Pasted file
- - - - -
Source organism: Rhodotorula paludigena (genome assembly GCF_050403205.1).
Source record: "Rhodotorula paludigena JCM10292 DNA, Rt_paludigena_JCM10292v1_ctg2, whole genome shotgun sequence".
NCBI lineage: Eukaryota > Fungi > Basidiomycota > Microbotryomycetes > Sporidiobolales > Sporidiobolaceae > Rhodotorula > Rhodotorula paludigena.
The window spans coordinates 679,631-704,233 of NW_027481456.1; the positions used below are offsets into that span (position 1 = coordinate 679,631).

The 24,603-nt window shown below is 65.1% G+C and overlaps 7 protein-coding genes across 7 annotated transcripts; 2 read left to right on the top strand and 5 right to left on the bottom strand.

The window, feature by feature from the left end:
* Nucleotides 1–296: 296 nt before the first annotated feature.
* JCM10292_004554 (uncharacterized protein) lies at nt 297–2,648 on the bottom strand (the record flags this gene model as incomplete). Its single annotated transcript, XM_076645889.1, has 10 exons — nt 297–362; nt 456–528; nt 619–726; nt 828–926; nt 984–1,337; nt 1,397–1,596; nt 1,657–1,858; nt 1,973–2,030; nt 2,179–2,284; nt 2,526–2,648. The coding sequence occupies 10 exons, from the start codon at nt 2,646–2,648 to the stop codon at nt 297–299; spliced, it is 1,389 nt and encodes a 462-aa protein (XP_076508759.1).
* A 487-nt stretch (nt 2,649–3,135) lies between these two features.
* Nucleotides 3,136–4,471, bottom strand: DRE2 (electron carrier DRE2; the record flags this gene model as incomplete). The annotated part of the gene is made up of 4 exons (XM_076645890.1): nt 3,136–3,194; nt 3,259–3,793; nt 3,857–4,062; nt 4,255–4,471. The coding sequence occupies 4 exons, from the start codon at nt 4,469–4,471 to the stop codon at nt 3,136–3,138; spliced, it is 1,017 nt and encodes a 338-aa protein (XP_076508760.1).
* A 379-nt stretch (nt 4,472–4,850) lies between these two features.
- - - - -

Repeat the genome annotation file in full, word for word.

Source organism: Rhodotorula paludigena (genome assembly GCF_050403205.1).
Source record: "Rhodotorula paludigena JCM10292 DNA, Rt_paludigena_JCM10292v1_ctg2, whole genome shotgun sequence".
NCBI lineage: Eukaryota > Fungi > Basidiomycota > Microbotryomycetes > Sporidiobolales > Sporidiobolaceae > Rhodotorula > Rhodotorula paludigena.
The window spans coordinates 679,631-704,233 of NW_027481456.1; the positions used below are offsets into that span (position 1 = coordinate 679,631).

The 24,603-nt window shown below is 65.1% G+C and overlaps 7 protein-coding genes across 7 annotated transcripts; 2 read left to right on the top strand and 5 right to left on the bottom strand.

The window, feature by feature from the left end:
* Nucleotides 1–296: 296 nt before the first annotated feature.
* JCM10292_004554 (uncharacterized protein) lies at nt 297–2,648 on the bottom strand (the record flags this gene model as incomplete). Its single annotated transcript, XM_076645889.1, has 10 exons — nt 297–362; nt 456–528; nt 619–726; nt 828–926; nt 984–1,337; nt 1,397–1,596; nt 1,657–1,858; nt 1,973–2,030; nt 2,179–2,284; nt 2,526–2,648. The coding sequence occupies 10 exons, from the start codon at nt 2,646–2,648 to the stop codon at nt 297–299; spliced, it is 1,389 nt and encodes a 462-aa protein (XP_076508759.1).
* A 487-nt stretch (nt 2,649–3,135) lies between these two features.
* Nucleotides 3,136–4,471, bottom strand: DRE2 (electron carrier DRE2; the record flags this gene model as incomplete). The annotated part of the gene is made up of 4 exons (XM_076645890.1): nt 3,136–3,194; nt 3,259–3,793; nt 3,857–4,062; nt 4,255–4,471. The coding sequence occupies 4 exons, from the start codon at nt 4,469–4,471 to the stop codon at nt 3,136–3,138; spliced, it is 1,017 nt and encodes a 338-aa protein (XP_076508760.1).
* A 379-nt stretch (nt 4,472–4,850) lies between these two features.